When Naomi Mutuku Williams was young, she lived in Mukuru Kwa Njenga, one of the poorest communities in Nairobi, Kenya.
While many children Naomi’s age were in class, her parents could not afford the fees to send her to public school, so she spent her days walking the roads by her home. One day, she happened to meet Shannon May, co-founder of Bridge, who wanted to know why Naomi was not in school.
That chance meeting changed Naomi’s life. Bridge gave her a full scholarship, books and uniforms. At school, teachers gave Naomi something equally as valuable: their individual attention.
“They were like second parents to me. I loved the lessons, everything was planned. There was no time that a teacher was confused on what to do, and everything flowed smoothly,” Naomi said.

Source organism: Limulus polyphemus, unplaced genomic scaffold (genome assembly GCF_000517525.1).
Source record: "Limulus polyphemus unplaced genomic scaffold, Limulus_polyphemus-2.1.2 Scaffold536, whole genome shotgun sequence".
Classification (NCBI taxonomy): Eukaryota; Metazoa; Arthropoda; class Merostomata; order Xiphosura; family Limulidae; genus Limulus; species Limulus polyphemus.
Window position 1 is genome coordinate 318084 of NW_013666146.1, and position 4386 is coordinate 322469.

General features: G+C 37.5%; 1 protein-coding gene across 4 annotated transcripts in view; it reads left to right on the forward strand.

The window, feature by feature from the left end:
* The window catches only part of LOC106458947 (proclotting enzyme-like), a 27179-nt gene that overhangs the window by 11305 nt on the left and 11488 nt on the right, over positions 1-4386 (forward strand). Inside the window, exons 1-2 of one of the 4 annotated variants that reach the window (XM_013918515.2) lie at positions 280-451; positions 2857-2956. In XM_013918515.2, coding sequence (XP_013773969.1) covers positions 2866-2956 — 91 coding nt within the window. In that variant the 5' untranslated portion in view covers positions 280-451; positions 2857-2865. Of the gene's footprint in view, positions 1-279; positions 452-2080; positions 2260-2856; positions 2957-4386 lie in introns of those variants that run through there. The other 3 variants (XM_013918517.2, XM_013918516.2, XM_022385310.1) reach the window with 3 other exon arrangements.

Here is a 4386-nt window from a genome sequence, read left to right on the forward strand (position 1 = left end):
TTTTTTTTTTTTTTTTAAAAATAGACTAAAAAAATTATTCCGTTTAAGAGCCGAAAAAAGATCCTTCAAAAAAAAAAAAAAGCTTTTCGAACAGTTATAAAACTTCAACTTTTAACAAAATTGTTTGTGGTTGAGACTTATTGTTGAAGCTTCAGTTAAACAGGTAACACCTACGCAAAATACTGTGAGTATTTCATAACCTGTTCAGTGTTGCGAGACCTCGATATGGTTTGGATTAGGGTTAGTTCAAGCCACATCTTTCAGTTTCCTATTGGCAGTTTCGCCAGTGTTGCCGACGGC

Mathematics has always been Naomi’s favourite subject, because “it’s about solving problems, and it reflects real life.” Naomi credits her maths teacher at Bridge for making sure pupils didn’t just get the equations right, but they understood them.
In 2015, thanks to Bridge’s support – and her hard work – Naomi sat for the Kenya Certificate of Primary Education (KCPE), the 8th-grade exit exam in Kenya. She performed very well – so well, in fact, that she got accepted into one of the best high schools in Kenya, Kapkenda Girls High School.
After high school, Naomi plans to attend university, study medicine and become a doctor.
“I want other children like me to have the same chance even if their families don’t have much money,” Naomi said. “I was a girl who had no future, no dreams. Now I can say I am going to be somebody who’s going to change the world.”